To do this, we'll need a new scrollEndHandler that takes in the velocity at the end of the gesture and gradually decreases it. We'll continually add the velocity to the rotation angle to create the spin, so as we decrease it, the spin will slow to a stop.

// App.tsx
import { State as GestureState } from 'react-native-gesture-handler'

const ROTATION_THROTTLE = 20
const VELOCITY_THROTTLE = 2000

private scrollEndHandler = (event: PanGestureHandlerStateChangeEvent) => {
  if (event.nativeEvent.state === GestureState.END) {
    this.decaySpinVelocity(event.nativeEvent.velocityX)
  }
}

private decaySpinVelocity = (velocity: number) => {
  const startingVelocity = velocity / VELOCITY_THROTTLE
  Animated.decay(this.state.velocity, {
    useNativeDriver: true,
    velocity: startingVelocity,
  }).start()
}

Walking through our scrollEndHandler, we check the state of the event to make sure it's finished. Once the swipe is done, we can take care of the spinning animation.

In the decaySpinVelocity method, we take the horizontal velocity and divide it by some number to slow down the animation to an appropriate speed. (Feel free to change the VELOCITY_THROTTLE value; 2000 is essentially arbitrary.) Then comes one of the most powerful tools in the Animated library: decay.

decay is one of several methods (along with timing and spring) that take care of some complex calculations required for animation. It does exactly what you think it does: it decays some value (here, the velocity) to 0. It does this by repeatedly multiplying that value times some number until it reaches 0. By default, it uses 0.997 as the multiplier, but you can pass in any number you'd like by passing a deceleration value:

Animated.decay(this.state.velocity, {
  deceleration: 0.91
  useNativeDriver: true,
  velocity: startingVelocity,
}).start()

For our purposes, the default deceleration value works well.

We'll also need to create a function that calculates the rotation angle with our new velocity and update our render function accordingly.

public render() {
  const angle = this.calculatedRotationAngle

  const interpolatedAngle = angle.interpolate({
    inputRange: [-360, 360],
    outputRange: ["-360deg", "360deg"]
  })

  return (
    <PanGestureHandler
      onGestureEvent={this.scrollHandler}
      onHandlerStateChange={this.scrollEndHandler}
    >
      <View style={styles.container}>
        <Text style={styles.pointer}>👇</Text>
        <Wheel rotationAngle={interpolatedAngle} />
      </View>
    </PanGestureHandler>
  )
}

private get calculatedRotationAngle() {
  const { rotationAngle, velocity } = this.state
  const newRotationAngle = Animated.add(rotationAngle, velocity)

  if (velocity._value !== 0) {
    this.setState({ rotationAngle: newRotationAngle })
  }

  return newRotationAngle
}

In calculatedRotationAngle, we update our rotation angle if velocity is any number other than 0 (meaning that the spinner is still spinning); otherwise we get the state rotation angle and leave our state as is, since the wheel is standing still. To recap, here are our completed App and Wheel components:

// App.tsx

import React, { Component } from 'react'
import { Animated, Text, View } from 'react-native'
import {
  PanGestureHandler,
  PanGestureHandlerGestureEvent,
  PanGestureHandlerStateChangeEvent,
  State as GestureState,
} from 'react-native-gesture-handler'

import { Wheel } from 'src/Wheel/Wheel'
import { styles } from './styles'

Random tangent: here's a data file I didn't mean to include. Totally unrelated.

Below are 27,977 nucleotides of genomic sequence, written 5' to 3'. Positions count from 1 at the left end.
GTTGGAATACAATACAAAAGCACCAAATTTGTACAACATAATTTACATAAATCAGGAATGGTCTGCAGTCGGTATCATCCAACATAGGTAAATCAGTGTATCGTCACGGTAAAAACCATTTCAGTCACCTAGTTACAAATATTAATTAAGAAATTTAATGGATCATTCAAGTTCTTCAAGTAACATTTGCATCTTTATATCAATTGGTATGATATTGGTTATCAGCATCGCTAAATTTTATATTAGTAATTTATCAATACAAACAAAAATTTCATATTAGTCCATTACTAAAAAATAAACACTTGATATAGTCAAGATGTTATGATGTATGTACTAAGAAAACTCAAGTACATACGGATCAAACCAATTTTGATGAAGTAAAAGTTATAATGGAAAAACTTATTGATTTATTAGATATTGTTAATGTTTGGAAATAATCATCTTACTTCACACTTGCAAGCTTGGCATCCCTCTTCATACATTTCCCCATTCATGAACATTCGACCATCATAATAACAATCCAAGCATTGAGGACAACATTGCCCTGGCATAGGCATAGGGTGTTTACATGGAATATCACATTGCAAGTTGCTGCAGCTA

interface State {
  rotationAngle: Animated.Value
  velocity: Animated.Value
}

const VELOCITY_THROTTLE = 2000

export class App extends Component<State> {
  public state = {
    rotationAngle: new Animated.Value(0),
    velocity: new Animated.Value(0),
  }

  public render() {
    const angle = this.calculatedRotationAngle

    const interpolatedAngle = angle.interpolate({
      inputRange: [-360, 360],
      outputRange: ['-360deg', '360deg'],
    })

    return (
      <PanGestureHandler
        onGestureEvent={this.scrollHandler}
        onHandlerStateChange={this.scrollEndHandler}
      >
        <View style={styles.container}>
          <Text style={styles.pointer}>👇</Text>
          <Wheel rotationAngle={interpolatedAngle} />
        </View>
      </PanGestureHandler>
    )
  }

  private get calculatedRotationAngle() {
    const { rotationAngle, velocity } = this.state

    const newRotationAngle = Animated.add(rotationAngle, velocity)
    if (velocity._value !== 0) {
      this.setState({ rotationAngle: newRotationAngle })
    }
    return newRotationAngle
  }

  private scrollHandler = (event: PanGestureHandlerGestureEvent) => {
    const { rotationAngle } = this.state
    const offset = event.nativeEvent.translationX / 20
    this.setState({
      rotationAngle: Animated.add(rotationAngle, new Animated.Value(offset)),
    })
  }

  private scrollEndHandler = (event: PanGestureHandlerStateChangeEvent) => {
    if (event.nativeEvent.state === GestureState.END) {
      this.decaySpinVelocity(event.nativeEvent.velocityX)
    }
  }

  private decaySpinVelocity = (velocity: number) => {
    const startingVelocity = velocity / VELOCITY_THROTTLE
    Animated.decay(this.state.velocity, {
      useNativeDriver: true,
      velocity: startingVelocity,
    }).start()
  }
}
// Wheel.tsx

import React, { Component } from 'react'
import { Animated } from 'react-native'

import wheelOfFortune from 'assets/images/wheelOfFortune.png'
import { styles } from './styles'

interface Props {
  rotationAngle: Animated.AnimatedInterpolation
}

export class Wheel extends Component<Props> {
  public render() {
    const { rotationAngle } = this.props
    return (
      <Animated.Image
        style={{
          ...styles.wheel,
          transform: [{ rotate: rotationAngle }],
        }}
        source={wheelOfFortune}
      />
    )
  }
}

And that's it! We now have a working Wheel of Fortune spinner.

In this tutorial we went over several of the fundamentals of the Animated library. These include the following:

  • Animated.Value, which allows us to apply other Animated methods to manipulate these values.
  • Animated.Image and related wrapper components that allow you to use Animated.Values to manipulate the components.
  • Animated.decay, which handles decreasing a value until it reaches 0 to slow down the spinner.
  • value.interpolate to easily map values across data types and ranges.

These few building blocks go a long way towards building production-ready animations for your next React Native project.

Our finished product!